The French Administration in Brussels

Anand Menon

in The National Co-ordination of EU Policy

Published in print November 2001 | ISBN: 9780199248056
Published online November 2004 | e-ISBN: 9780191601545 | DOI:
 The French Administration in Brussels

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France has traditionally aspired to play a leading role in shaping the development of European integration, and implicit in this approach has been a vision of integration as a process within which the member states predominate. Debates within the EU are carried out, as far as the traditional French conception has it, on the basis of competing and conflicting national interests, and the effectiveness with which individual member states can shape outputs at the EU level is intrinsically related to their success in presenting coherent positions within such debates; this emphasis on coherence has led to the creation in Paris of a centralized and institutionalized system of interministerial co-ordination. Although often overlooked, 1 the French administration in Brussels also plays a key role in ensuring the coherence of national positions and in defending French interests within the EU; this is most true of the French permanent representation, whose staff represent France in most meetings of the Council of Ministers, and which is responsible for keeping Paris appraised of developments in Brussels. Paris has increasingly, however, also come to recognize the need to exert influence over the supranational institutions of the EU, and over the Commission in particular, so the French have developed strategies both for ensuring the presence of French officials within these institutions and for maintaining close contact with them. This chapter is divided into three sections: the first examines the composition, organization, internal workings, and role of the French permanent representation to the European Union; the second investigates French strategies designed to ensure both a sufficient and an effective French presence within the supranational institutions—notably the Commission and, to a lesser extent, the European Parliament; and the final section critically evaluates the performance of the French administration in Brussels, considering first its capacity to carry out its allotted tasks, and second its effectiveness, particularly in terms of its ability to further France’s EU policy objectives.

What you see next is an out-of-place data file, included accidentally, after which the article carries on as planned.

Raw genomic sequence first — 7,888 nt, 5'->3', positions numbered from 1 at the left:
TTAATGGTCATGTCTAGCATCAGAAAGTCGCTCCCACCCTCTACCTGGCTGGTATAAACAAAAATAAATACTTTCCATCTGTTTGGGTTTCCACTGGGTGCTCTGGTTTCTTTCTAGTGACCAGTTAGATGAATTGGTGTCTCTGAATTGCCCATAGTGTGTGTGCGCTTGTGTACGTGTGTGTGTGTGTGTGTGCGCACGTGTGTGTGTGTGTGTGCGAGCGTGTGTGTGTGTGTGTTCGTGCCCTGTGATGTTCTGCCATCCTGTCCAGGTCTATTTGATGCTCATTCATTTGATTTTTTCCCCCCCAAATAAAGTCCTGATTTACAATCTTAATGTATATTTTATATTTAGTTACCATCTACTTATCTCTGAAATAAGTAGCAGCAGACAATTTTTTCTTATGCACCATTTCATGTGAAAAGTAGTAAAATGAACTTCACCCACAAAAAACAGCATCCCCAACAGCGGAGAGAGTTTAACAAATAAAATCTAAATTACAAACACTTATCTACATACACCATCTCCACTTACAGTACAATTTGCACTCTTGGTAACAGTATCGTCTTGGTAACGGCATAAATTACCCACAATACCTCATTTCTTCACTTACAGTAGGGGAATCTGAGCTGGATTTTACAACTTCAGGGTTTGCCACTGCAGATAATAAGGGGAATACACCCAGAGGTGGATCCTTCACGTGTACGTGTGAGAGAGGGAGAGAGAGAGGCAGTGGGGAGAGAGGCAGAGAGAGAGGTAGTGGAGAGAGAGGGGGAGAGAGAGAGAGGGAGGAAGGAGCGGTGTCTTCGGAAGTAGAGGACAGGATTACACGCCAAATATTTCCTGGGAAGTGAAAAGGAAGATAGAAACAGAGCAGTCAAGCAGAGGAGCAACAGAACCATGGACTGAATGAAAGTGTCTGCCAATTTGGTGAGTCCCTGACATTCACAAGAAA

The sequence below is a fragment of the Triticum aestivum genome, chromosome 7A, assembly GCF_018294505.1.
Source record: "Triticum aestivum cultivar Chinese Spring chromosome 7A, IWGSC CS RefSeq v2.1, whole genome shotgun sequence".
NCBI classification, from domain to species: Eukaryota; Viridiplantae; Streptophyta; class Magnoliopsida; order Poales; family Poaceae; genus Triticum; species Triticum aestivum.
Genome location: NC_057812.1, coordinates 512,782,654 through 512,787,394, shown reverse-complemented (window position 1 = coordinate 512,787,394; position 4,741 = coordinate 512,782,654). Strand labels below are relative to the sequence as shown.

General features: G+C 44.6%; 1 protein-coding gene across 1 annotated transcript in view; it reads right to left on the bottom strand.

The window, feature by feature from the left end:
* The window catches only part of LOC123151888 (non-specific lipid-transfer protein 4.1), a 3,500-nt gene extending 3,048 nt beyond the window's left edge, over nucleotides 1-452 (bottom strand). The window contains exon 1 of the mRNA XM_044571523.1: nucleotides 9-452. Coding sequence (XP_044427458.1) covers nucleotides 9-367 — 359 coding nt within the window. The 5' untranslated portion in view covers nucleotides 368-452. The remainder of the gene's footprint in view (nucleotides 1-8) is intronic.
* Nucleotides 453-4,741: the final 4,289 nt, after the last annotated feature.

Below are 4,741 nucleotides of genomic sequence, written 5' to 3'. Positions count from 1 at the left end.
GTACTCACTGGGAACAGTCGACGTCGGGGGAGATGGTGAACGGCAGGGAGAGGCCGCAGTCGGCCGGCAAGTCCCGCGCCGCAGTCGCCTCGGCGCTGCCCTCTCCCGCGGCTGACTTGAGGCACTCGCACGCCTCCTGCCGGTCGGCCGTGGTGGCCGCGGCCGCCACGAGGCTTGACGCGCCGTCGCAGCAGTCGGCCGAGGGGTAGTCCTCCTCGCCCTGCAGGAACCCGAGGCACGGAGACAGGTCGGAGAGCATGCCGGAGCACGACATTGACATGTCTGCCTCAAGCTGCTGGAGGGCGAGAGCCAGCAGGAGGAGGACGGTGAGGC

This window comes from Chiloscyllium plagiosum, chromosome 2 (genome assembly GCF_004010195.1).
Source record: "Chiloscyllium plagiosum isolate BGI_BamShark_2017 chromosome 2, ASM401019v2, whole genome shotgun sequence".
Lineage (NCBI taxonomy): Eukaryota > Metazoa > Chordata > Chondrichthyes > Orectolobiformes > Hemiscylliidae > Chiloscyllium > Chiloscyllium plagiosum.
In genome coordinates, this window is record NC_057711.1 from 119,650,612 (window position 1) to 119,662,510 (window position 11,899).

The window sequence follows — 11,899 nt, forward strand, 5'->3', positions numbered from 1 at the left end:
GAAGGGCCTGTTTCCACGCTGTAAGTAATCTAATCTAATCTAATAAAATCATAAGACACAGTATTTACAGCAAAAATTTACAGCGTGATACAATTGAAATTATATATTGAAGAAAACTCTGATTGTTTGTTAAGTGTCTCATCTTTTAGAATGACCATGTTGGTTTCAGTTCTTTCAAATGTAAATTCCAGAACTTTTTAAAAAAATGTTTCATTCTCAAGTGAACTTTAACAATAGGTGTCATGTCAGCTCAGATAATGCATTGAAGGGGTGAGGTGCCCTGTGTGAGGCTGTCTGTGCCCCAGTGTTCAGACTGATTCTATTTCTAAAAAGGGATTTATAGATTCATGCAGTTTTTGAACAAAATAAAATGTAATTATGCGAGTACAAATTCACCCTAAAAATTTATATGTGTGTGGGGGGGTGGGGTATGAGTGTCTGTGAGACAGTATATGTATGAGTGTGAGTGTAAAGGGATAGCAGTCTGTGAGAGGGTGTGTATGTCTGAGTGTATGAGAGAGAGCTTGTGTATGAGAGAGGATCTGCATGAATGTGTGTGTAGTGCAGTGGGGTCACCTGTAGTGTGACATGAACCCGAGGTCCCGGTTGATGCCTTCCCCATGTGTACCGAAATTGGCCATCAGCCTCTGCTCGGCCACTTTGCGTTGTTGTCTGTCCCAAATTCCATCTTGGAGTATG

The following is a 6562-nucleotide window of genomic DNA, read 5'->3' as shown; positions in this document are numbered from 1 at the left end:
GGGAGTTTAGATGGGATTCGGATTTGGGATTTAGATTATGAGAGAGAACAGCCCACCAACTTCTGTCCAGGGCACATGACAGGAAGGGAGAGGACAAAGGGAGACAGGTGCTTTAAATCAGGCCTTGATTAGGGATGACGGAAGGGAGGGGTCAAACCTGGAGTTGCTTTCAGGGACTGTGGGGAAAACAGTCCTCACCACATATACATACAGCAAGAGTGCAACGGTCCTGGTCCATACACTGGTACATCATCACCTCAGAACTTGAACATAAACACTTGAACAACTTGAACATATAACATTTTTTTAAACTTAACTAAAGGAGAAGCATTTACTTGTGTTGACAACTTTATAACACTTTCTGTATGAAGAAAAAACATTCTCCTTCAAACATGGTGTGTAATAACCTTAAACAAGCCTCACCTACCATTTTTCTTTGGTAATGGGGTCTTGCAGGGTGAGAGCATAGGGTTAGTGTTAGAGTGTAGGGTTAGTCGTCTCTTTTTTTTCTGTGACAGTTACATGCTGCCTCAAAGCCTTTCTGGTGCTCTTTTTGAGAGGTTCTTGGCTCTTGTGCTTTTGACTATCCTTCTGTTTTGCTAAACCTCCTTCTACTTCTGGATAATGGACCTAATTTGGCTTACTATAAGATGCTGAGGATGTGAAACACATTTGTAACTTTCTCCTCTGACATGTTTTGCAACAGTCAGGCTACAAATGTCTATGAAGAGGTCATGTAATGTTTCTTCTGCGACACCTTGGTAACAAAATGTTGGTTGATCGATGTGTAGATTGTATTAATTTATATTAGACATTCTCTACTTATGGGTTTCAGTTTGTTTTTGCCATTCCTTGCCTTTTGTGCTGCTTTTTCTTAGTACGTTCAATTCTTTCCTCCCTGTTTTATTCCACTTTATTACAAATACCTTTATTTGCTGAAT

Keywords: Brussels; Council of Ministers; effectiveness; effectiveness; EU policy; European Commission; European integration; European Parliament; European Union; France; French administration; French permanent representation; interministerial co-ordination; national interests; national policy; Paris; performance; policy co-ordination; role

Chapter.  11559 words. 

Subjects: European Union

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